By Jason Kravik
Some trends come and go, but others have staying power – and workplace safety is finally getting its due as a trend that’s here to stay.
Many companies have transformed the way they perceive safety. The most successful businesses have safety as a core value, and safety managers and leaders are viewed as integral partners.
Five key best practices can guide companies and safety managers looking to change the way their employees view safety.
5 Best Practices to Boost Your Safety Culture
Best-in-class safety performance requires buy-in at every level, and that means integrating safety into every facet of the business. Recognition and accountability, leadership commitment, training, communication, observations and audits, and clear roles and responsibilities all play a part in building a strong safety culture.
- Establish an organizational structure around safety that cascades clear roles, responsibilities and accountability to promote the implementation of the safety management system. Engagement is a critical factor in this design. Formal health and safety committees comprising management, employees and safety leaders (and union leaders, if applicable) are a key component. Committees should meet frequently to share action plan progress and current performance, work through plant- or facility-level issues, and set policies and practices. For larger organizations, this is especially helpful, because different facilities can hear what others are doing and implement best practices.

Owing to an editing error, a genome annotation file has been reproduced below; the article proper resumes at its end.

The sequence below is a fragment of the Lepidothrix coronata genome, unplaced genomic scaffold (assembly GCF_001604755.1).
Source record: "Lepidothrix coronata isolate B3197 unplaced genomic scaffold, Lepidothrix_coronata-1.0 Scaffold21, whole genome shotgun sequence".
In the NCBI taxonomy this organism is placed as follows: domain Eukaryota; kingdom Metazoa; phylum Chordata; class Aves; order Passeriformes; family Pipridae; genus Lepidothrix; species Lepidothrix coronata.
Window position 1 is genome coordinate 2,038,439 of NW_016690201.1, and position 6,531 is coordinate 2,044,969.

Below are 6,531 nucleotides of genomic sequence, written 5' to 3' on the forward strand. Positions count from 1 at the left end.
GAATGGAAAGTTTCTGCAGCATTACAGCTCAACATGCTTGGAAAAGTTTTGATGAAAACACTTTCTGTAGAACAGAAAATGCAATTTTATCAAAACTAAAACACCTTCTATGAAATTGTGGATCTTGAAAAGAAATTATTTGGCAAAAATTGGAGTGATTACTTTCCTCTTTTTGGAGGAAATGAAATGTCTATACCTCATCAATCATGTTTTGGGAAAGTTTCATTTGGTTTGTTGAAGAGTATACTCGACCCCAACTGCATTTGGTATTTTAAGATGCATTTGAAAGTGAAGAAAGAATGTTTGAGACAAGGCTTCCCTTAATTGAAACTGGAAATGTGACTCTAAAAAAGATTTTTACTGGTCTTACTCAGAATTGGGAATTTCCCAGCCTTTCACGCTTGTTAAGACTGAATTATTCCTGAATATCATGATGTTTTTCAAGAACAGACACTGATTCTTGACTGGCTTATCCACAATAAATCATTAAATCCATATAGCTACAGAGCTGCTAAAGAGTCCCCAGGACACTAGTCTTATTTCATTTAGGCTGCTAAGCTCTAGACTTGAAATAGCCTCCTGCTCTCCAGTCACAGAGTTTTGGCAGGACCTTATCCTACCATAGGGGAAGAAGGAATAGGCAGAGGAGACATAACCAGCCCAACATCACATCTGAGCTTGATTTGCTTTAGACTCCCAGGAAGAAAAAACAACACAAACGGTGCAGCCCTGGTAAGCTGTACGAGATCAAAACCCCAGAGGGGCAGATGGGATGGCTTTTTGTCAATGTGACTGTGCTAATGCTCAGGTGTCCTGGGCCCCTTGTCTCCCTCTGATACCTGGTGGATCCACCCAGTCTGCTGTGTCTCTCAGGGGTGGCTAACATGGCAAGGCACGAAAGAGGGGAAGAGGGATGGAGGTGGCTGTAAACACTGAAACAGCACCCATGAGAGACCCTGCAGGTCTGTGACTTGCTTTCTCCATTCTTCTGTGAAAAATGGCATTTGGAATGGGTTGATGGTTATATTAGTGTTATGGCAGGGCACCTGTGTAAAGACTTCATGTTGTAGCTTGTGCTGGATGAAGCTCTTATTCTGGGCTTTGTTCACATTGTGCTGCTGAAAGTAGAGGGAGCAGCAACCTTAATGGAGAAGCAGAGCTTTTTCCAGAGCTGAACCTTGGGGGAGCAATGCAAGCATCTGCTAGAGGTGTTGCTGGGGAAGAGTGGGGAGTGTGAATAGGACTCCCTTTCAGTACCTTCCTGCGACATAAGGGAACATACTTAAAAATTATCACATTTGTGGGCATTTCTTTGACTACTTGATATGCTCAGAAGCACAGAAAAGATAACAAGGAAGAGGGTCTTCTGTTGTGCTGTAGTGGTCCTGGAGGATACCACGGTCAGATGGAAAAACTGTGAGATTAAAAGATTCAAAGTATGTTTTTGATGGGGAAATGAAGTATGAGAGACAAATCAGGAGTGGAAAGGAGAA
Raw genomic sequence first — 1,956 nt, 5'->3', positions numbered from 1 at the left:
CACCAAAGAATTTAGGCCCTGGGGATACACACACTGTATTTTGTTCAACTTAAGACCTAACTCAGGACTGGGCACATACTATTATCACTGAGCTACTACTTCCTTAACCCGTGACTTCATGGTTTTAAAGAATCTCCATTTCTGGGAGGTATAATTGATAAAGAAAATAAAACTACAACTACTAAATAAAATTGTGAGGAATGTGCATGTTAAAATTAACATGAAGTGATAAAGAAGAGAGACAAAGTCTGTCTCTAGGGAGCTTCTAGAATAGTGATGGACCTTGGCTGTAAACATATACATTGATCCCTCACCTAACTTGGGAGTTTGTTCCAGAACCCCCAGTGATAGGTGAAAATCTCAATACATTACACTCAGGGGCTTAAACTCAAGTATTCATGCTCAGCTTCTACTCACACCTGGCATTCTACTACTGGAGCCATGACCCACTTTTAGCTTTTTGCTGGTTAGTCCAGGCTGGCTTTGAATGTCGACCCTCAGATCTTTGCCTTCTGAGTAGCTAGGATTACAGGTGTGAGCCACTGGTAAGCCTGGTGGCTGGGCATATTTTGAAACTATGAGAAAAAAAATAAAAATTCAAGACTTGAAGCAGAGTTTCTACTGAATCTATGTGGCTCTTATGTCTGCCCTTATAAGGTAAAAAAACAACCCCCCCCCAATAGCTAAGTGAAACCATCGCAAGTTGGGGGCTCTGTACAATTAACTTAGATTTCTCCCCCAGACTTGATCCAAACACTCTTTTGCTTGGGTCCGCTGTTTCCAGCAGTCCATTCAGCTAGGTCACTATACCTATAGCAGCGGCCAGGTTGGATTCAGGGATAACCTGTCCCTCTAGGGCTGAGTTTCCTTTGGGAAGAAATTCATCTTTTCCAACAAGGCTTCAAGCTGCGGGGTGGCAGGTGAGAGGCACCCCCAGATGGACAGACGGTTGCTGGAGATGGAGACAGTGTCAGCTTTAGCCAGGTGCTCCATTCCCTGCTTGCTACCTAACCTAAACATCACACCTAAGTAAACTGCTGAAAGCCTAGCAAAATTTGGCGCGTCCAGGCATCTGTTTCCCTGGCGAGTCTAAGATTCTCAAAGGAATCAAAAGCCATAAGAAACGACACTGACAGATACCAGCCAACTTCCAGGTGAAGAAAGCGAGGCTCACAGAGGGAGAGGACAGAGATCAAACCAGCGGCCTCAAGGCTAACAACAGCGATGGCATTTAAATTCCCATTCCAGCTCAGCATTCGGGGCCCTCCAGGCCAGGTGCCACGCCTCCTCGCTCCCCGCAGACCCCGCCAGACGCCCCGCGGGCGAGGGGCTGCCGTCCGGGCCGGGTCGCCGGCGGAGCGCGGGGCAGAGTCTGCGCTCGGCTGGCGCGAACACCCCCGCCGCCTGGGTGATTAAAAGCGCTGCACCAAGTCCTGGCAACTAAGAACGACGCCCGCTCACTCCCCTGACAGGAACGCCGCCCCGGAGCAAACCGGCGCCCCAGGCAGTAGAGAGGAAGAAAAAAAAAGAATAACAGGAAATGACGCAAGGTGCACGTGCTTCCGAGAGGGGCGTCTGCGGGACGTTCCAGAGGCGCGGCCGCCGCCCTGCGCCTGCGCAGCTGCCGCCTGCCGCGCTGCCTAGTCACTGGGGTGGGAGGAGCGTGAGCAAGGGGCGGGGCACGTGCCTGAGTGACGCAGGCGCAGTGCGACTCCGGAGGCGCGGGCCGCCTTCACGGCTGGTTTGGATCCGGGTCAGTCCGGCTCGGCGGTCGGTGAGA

- Create a detailed action plan with clear objectives, timing and accountability for actions that will bring improved performance.
- Safety is a team sport, so ensure your safety managers talk with each other and other safety professionals frequently, both formally and informally. Sharing ideas, policies and technical tips regularly will help build a strong, networked team.
- Don’t forget about the employees; employee engagement is a key factor for safety success. Here at Corelle, in addition to the standard compliance and leadership training, we’re rolling out training programs that show what actions employees can personally take to improve their own and others’ safety. This kind of program is intended to empower all employees to be advocates for safety, and may spur them to become more involved in safety committees and initiatives.
- Recognize employees who demonstrate a focus on safety. Recognition can take many forms depending on your individual business, but it’s important to recognize people who go above and beyond in the name of safety. People want to be part of something successful; if you advertise those successes to show others they can be involved in a productive way, a focus on safety will grow organically, and it will be perpetual.
Make Safety a Priority
Safety is a predictor of how other parts of a business perform, because the attitudes, mindsets and behaviors required to manage safety effectively also are needed to effectively manage quality and productivity – so if you aren’t managing safety, you may not be managing other parts of the company optimally, either.
Safety is something that not only helps the bottom line, but also boosts competitive advantages. In parts of the country with low unemployment, hiring quality employees can be a challenge, and having a strong safety culture is a major selling point, both for job recruitment and employee retention. People want to work in a safe, clean environment and know that they will go home to their families at the end of the workday in the same condition in which they came to work: safe.
Getting your employees engaged in and taking pride in their work, and helping them understand that leadership supports them, will boost all aspects of the business – meaning safety is good for business, not just good for employees.